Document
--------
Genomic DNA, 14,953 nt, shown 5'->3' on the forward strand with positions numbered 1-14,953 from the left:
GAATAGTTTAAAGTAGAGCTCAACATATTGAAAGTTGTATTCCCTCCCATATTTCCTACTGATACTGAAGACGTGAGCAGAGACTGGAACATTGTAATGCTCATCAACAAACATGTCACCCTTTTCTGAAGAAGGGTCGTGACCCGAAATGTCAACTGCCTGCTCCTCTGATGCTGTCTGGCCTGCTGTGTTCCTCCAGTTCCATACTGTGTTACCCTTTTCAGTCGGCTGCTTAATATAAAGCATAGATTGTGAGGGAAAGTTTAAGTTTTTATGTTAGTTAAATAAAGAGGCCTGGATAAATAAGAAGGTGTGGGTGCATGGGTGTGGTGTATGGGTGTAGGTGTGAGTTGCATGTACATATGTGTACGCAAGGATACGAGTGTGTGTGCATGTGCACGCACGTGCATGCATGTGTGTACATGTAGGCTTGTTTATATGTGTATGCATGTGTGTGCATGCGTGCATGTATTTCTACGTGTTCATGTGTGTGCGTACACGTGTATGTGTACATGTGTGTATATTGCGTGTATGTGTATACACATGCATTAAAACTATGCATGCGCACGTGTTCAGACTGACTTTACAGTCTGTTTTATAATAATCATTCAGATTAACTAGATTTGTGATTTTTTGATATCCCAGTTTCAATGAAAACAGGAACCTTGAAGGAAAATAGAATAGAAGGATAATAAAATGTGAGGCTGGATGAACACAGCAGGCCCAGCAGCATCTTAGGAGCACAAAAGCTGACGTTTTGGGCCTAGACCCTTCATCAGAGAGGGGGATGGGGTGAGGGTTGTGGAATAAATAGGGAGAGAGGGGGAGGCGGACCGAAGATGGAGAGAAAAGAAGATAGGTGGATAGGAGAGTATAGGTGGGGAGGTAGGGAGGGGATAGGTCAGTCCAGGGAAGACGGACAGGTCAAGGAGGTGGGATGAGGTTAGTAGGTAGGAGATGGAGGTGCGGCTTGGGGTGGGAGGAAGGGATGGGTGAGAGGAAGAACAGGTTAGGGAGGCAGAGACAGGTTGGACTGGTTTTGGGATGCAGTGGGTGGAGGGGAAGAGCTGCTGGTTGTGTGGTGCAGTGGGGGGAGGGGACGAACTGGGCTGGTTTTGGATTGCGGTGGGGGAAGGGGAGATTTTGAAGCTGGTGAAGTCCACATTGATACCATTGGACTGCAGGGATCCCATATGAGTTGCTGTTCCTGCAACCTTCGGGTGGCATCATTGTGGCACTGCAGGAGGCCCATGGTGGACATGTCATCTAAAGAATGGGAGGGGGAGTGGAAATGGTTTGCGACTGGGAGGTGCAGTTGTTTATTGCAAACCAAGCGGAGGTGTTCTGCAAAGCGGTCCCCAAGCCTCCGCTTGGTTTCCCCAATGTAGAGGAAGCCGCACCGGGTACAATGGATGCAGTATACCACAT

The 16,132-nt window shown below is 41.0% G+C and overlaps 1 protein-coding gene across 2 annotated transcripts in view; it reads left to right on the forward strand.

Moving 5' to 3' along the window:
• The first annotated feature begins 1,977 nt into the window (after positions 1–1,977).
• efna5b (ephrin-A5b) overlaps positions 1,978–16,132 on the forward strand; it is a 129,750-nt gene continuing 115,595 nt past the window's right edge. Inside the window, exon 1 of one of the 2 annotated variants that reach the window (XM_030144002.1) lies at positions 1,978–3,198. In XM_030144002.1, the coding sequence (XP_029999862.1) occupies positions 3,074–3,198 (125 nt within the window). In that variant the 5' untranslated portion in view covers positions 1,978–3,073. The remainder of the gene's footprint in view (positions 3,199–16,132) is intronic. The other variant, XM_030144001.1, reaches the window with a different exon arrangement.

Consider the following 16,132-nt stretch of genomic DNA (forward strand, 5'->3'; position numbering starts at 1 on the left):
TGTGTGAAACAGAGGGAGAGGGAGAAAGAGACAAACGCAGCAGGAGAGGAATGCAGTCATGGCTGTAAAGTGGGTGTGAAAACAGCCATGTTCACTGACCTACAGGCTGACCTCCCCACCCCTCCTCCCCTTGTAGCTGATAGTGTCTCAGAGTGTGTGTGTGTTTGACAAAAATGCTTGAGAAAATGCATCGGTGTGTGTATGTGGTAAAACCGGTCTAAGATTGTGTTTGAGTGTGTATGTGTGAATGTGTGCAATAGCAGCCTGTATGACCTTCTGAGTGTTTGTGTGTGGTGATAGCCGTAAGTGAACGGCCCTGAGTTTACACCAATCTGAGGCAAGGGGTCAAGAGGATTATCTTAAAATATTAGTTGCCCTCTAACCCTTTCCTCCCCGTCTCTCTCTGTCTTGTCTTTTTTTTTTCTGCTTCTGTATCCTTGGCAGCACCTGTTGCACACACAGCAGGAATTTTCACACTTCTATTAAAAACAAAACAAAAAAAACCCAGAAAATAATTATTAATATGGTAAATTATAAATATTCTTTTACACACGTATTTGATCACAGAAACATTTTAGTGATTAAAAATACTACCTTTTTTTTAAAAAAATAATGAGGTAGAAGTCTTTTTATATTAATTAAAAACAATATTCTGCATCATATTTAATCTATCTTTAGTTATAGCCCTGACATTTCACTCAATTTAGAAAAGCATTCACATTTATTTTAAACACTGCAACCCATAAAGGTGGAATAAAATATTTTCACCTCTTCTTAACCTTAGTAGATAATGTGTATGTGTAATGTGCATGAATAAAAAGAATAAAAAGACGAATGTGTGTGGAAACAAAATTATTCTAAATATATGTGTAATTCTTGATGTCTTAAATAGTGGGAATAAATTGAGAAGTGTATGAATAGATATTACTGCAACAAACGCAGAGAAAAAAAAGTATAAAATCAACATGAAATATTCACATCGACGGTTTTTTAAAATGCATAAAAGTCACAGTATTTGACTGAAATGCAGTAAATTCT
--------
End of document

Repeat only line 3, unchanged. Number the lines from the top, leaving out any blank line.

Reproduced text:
The 16,132-nt window shown below is 41.0% G+C and overlaps 1 protein-coding gene across 2 annotated transcripts in view; it reads left to right on the forward strand.